Clinical Correlations of Opioid Agents and Practice Pearls

1. Meperidine is highly addictive, and overdose can cause generalized seizures. It is not reversible by naloxone. When taken with monoamine oxidase inhibitors (MAOIs), meperidine can cause serotonergic syndrome, characterized by hyperthermia, excitation, delusions, and seizures (Melzack and Wall 2003).

2. Codeine, dihydrocodeine, and diamorphine are prodrugs of morphine. They are converted to active forms by CYP2D6 enzymes in the liver (Thorn et al. 2009). Patients lacking this enzyme cannot metabolize medications containing codeine, resulting in treatment failure. Conversely, patients who are ultra-metabolizers can experience toxicity.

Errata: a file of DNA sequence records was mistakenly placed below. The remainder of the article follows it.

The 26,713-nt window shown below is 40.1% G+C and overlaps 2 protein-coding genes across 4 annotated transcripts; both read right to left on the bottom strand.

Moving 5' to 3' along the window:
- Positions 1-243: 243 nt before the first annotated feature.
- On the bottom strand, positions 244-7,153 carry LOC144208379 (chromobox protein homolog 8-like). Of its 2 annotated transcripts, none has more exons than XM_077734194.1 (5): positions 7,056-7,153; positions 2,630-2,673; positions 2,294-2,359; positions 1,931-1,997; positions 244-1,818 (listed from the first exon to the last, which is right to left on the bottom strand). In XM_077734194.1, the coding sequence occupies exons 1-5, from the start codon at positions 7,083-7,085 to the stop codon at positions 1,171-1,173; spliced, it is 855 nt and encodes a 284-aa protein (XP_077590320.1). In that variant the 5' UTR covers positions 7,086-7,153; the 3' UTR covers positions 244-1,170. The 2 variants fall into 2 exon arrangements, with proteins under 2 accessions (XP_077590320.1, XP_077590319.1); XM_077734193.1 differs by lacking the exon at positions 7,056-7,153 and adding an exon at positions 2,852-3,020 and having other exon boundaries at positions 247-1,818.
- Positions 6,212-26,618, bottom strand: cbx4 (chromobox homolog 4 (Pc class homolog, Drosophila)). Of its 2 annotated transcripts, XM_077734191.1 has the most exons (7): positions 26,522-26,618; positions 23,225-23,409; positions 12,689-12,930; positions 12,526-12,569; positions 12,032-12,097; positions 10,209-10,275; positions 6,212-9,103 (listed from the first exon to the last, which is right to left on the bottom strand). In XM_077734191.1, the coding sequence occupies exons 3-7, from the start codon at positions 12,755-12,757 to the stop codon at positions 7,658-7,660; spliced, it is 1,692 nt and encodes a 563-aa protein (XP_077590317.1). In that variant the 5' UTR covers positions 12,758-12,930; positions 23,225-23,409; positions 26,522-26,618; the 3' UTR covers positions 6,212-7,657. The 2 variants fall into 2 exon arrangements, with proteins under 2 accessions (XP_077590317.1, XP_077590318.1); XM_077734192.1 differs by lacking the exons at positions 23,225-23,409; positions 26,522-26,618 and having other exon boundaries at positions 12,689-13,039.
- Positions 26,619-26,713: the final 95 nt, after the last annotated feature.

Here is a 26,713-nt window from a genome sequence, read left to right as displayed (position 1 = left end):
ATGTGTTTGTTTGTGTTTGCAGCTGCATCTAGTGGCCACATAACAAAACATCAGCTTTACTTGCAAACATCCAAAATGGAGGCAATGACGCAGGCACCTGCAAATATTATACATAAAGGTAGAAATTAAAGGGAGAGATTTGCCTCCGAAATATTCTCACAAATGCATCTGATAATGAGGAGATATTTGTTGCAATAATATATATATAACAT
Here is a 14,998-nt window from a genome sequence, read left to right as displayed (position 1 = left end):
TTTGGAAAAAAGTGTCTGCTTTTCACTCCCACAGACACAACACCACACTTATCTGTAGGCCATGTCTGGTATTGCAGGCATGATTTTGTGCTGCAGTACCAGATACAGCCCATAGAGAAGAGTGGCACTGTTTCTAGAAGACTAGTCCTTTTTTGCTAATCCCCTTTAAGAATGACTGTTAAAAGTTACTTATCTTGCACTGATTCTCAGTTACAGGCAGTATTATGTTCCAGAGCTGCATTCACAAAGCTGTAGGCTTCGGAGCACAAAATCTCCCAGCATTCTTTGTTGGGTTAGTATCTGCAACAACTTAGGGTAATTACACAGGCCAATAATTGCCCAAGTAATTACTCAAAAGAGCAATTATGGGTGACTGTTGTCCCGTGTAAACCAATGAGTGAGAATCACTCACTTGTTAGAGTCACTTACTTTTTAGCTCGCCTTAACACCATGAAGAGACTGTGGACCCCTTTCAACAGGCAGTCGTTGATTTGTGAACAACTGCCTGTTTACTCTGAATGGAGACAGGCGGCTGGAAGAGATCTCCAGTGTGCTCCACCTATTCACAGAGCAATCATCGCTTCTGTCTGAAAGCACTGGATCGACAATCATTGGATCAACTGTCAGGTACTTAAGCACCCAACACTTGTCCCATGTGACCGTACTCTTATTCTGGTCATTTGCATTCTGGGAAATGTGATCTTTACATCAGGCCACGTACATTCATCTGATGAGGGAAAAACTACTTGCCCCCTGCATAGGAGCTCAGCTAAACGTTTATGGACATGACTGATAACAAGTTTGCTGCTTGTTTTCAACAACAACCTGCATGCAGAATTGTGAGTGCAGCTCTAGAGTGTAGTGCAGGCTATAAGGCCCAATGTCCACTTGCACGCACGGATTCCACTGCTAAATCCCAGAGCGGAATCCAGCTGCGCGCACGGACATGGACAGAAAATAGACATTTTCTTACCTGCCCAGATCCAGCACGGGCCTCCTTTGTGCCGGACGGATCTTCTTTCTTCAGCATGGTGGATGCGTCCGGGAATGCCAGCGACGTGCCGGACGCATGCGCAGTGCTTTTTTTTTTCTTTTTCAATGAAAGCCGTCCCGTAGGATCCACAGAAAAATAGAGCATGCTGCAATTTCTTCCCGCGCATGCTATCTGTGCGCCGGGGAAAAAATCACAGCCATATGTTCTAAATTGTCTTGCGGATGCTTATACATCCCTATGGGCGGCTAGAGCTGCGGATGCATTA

3. Morphine causes histamine release which can lead to pruritus. Furthermore, morphine is glucuronidated in the liver to an active metabolite, morphine-6-glucuronide, which is then excreted via the kidney (Warfield and Bajwa 2004). Therefore, morphine should not be used in renal failure patients.

4. Rapid infusion of large doses of fentanyl can cause increased muscle tone of the thorax leading to chest wall rigidity and the development of rigid chest syndrome (Ballantyne 2009). Also the Food and Drug Administration (FDA) has recently issued warnings due to deaths in patients using fentanyl patches and there is no one specific dose that causes this potentially lethal syndrome.

5. Methadone is very long acting, with a 23 h half-life. It has been associated with torsades de pointes, therefore a baseline electrocardiogram is now recommended prior to initiating treatment (Krantz et al. 2009).

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